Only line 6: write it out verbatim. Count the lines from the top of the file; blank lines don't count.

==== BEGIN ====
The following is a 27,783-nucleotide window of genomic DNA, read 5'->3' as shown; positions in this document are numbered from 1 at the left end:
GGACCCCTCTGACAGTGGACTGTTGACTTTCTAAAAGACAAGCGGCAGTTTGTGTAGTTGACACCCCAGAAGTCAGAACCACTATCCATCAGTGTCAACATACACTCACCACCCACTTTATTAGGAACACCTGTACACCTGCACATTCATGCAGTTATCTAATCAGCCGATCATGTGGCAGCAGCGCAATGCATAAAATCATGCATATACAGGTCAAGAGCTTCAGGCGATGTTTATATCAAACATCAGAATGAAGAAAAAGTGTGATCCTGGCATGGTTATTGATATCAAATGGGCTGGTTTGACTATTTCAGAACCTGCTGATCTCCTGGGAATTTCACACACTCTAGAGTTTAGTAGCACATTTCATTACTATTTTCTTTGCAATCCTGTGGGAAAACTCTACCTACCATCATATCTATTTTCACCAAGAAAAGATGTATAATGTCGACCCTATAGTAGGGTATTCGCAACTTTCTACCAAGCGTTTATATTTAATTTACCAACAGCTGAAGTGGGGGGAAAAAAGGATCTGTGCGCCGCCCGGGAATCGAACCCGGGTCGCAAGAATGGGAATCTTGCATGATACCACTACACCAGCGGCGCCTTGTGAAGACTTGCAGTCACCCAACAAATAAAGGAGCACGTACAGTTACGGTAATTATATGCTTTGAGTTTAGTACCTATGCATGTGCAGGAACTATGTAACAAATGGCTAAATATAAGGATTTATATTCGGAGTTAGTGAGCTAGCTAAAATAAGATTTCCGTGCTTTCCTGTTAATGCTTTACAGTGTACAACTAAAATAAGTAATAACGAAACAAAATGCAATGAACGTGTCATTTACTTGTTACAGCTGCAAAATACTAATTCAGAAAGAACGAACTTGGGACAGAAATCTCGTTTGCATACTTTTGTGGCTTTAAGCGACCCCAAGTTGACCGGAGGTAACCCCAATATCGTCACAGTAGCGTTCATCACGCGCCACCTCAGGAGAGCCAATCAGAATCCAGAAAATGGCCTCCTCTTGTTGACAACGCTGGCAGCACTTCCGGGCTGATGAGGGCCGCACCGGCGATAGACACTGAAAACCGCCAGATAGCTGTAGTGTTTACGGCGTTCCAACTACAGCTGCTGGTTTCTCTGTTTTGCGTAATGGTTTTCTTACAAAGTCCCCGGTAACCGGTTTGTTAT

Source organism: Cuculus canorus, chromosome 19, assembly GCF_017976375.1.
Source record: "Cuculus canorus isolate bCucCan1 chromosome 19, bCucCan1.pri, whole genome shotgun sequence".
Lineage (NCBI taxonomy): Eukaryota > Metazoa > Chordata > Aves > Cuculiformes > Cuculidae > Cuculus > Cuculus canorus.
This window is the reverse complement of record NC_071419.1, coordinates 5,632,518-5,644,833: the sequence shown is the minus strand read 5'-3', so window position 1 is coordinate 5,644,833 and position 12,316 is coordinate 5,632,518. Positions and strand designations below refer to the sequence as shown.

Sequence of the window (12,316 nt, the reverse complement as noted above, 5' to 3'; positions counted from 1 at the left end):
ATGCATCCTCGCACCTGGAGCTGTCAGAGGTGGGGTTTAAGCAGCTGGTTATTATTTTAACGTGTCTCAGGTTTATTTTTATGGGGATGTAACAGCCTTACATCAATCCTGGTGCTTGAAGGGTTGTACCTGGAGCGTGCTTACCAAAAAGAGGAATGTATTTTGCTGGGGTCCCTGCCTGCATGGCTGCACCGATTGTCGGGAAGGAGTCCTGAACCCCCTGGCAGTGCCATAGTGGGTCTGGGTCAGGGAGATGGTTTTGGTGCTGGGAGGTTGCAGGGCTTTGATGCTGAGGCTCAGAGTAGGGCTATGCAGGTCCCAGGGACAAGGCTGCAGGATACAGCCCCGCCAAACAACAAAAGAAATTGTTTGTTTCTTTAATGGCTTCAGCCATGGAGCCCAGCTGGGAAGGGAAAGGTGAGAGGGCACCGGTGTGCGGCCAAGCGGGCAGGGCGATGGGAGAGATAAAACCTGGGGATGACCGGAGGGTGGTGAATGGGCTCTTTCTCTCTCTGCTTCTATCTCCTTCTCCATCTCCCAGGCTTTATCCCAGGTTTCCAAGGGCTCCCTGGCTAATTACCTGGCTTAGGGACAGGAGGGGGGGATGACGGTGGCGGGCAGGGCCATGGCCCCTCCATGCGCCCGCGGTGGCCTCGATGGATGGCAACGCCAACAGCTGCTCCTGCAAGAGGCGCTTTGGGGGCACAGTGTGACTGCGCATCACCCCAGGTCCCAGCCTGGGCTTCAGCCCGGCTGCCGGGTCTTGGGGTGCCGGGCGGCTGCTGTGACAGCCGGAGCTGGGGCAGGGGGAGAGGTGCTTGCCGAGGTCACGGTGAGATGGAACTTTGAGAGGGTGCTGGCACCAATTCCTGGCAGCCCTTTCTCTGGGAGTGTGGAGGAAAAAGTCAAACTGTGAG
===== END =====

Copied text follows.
This window is the reverse complement of record NC_071419.1, coordinates 5,632,518-5,644,833: the sequence shown is the minus strand read 5'-3', so window position 1 is coordinate 5,644,833 and position 12,316 is coordinate 5,632,518. Positions and strand designations below refer to the sequence as shown.